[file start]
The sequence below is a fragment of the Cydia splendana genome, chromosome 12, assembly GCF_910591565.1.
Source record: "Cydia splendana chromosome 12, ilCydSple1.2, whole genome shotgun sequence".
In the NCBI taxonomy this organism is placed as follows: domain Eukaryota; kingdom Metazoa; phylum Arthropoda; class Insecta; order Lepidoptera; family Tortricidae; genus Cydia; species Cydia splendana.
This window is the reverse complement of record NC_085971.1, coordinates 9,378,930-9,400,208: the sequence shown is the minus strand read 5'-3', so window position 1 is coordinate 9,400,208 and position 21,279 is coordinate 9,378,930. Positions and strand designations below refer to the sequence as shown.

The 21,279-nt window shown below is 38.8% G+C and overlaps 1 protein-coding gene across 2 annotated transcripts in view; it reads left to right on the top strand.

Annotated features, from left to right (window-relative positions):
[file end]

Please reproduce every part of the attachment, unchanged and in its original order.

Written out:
The sequence below is a fragment of the Cydia splendana genome, chromosome 12, assembly GCF_910591565.1.
Source record: "Cydia splendana chromosome 12, ilCydSple1.2, whole genome shotgun sequence".
In the NCBI taxonomy this organism is placed as follows: domain Eukaryota; kingdom Metazoa; phylum Arthropoda; class Insecta; order Lepidoptera; family Tortricidae; genus Cydia; species Cydia splendana.
This window is the reverse complement of record NC_085971.1, coordinates 9,378,930-9,400,208: the sequence shown is the minus strand read 5'-3', so window position 1 is coordinate 9,400,208 and position 21,279 is coordinate 9,378,930. Positions and strand designations below refer to the sequence as shown.

The 21,279-nt window shown below is 38.8% G+C and overlaps 1 protein-coding gene across 2 annotated transcripts in view; it reads left to right on the top strand.

Annotated features, from left to right (window-relative positions):